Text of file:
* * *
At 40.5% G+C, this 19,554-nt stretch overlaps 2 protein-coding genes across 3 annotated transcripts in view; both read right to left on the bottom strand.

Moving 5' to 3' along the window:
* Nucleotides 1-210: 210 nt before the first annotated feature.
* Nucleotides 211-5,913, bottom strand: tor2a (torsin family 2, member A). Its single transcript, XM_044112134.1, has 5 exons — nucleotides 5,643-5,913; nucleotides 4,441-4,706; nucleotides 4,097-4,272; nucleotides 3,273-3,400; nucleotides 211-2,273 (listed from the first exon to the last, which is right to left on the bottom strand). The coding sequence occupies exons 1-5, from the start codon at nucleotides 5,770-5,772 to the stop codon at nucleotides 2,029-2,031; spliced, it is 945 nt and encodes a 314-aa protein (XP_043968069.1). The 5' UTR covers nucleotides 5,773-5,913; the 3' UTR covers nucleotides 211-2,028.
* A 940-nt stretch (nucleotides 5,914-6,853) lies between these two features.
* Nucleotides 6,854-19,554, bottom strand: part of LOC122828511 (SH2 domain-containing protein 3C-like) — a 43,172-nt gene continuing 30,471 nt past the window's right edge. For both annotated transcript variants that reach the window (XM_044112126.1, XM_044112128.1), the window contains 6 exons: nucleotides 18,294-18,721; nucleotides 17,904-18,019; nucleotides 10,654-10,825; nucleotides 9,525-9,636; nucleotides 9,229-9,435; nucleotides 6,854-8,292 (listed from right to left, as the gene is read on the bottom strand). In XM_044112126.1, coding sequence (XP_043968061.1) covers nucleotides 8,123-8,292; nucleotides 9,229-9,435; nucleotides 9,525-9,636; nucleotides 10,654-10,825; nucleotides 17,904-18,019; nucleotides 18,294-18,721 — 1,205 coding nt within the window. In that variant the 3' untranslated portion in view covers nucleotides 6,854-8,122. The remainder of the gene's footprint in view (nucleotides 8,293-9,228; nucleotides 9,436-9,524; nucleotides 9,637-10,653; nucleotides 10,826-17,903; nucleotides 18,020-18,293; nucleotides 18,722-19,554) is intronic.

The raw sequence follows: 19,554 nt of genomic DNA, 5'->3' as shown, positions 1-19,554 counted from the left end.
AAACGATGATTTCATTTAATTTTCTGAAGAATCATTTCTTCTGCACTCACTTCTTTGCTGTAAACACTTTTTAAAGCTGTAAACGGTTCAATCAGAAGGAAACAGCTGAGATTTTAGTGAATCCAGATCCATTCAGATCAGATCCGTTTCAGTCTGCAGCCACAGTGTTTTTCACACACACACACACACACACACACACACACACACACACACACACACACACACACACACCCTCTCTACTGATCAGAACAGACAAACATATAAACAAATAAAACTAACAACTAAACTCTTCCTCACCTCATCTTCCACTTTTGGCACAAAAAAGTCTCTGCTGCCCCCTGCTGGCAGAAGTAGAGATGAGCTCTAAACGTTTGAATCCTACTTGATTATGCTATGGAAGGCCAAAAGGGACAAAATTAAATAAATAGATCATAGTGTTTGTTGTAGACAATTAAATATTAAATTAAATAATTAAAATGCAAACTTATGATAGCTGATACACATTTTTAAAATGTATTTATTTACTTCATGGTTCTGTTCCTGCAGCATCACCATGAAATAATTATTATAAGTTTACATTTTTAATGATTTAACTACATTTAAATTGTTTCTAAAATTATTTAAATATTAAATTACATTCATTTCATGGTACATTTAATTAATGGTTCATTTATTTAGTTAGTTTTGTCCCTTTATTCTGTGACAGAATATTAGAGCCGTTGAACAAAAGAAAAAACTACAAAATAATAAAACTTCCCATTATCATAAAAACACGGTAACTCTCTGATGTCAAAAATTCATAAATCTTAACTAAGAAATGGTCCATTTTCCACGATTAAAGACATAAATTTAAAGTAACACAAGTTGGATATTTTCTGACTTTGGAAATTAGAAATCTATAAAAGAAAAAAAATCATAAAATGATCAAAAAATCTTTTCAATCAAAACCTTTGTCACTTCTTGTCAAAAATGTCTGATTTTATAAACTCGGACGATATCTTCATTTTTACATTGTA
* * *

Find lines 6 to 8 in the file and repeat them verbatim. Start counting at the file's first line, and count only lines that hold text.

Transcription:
* Nucleotides 6,854-19,554, bottom strand: part of LOC122828511 (SH2 domain-containing protein 3C-like) — a 43,172-nt gene continuing 30,471 nt past the window's right edge. For both annotated transcript variants that reach the window (XM_044112126.1, XM_044112128.1), the window contains 6 exons: nucleotides 18,294-18,721; nucleotides 17,904-18,019; nucleotides 10,654-10,825; nucleotides 9,525-9,636; nucleotides 9,229-9,435; nucleotides 6,854-8,292 (listed from right to left, as the gene is read on the bottom strand). In XM_044112126.1, coding sequence (XP_043968061.1) covers nucleotides 8,123-8,292; nucleotides 9,229-9,435; nucleotides 9,525-9,636; nucleotides 10,654-10,825; nucleotides 17,904-18,019; nucleotides 18,294-18,721 — 1,205 coding nt within the window. In that variant the 3' untranslated portion in view covers nucleotides 6,854-8,122. The remainder of the gene's footprint in view (nucleotides 8,293-9,228; nucleotides 9,436-9,524; nucleotides 9,637-10,653; nucleotides 10,826-17,903; nucleotides 18,020-18,293; nucleotides 18,722-19,554) is intronic.

The raw sequence follows: 19,554 nt of genomic DNA, 5'->3' as shown, positions 1-19,554 counted from the left end.
AAACGATGATTTCATTTAATTTTCTGAAGAATCATTTCTTCTGCACTCACTTCTTTGCTGTAAACACTTTTTAAAGCTGTAAACGGTTCAATCAGAAGGAAACAGCTGAGATTTTAGTGAATCCAGATCCATTCAGATCAGATCCGTTTCAGTCTGCAGCCACAGTGTTTTTCACACACACACACACACACACACACACACACACACACACACACACACACACACACACACCCTCTCTACTGATCAGAACAGACAAACATATAAACAAATAAAACTAACAACTAAACTCTTCCTCACCTCATCTTCCACTTTTGGCACAAAAAAGTCTCTGCTGCCCCCTGCTGGCAGAAGTAGAGATGAGCTCTAAACGTTTGAATCCTACTTGATTATGCTATGGAAGGCCAAAAGGGACAAAATTAAATAAATAGATCATAGTGTTTGTTGTAGACAATTAAATATTAAATTAAATAATTAAAATGCAAACTTATGATAGCTGATACACATTTTTAAAATGTATTTATTTACTTCATGGTTCTGTTCCTGCAGCATCACCATGAAATAATTATTATAAGTTTACATTTTTAATGATTTAACTACATTTAAATTGTTTCTAAAATTATTTAAATATTAAATTACATTCATTTCATGGTACATTTAATTAATGGTTCATTTATTTAGTTAGTTTTGTCCCTTTATTCTGTGACAGAATATTAGAGCCGTTGAACAAAAGAAAAAACTACAAAATAATAAAACTTCCCATTATCATAAAAACACGGTAACTCTCTGATGTCAAAAATTCATAAATCTTAACTAAGAAATGGTCCATTTTCCACGATTAAAGACATAAATTTAAAGTAACACAAGTTGGATATTTTCTGACTTTGGAAATTAGAAATCTATAAAAGAAAAAAAATCATAAAATGATCAAAAAATCTTTTCAATCAAAACCTTTGTCACTTCTTGTCAAAAATGTCTGATTTTATAAACTCGGACGATATCTTCATTTTTACATTGTA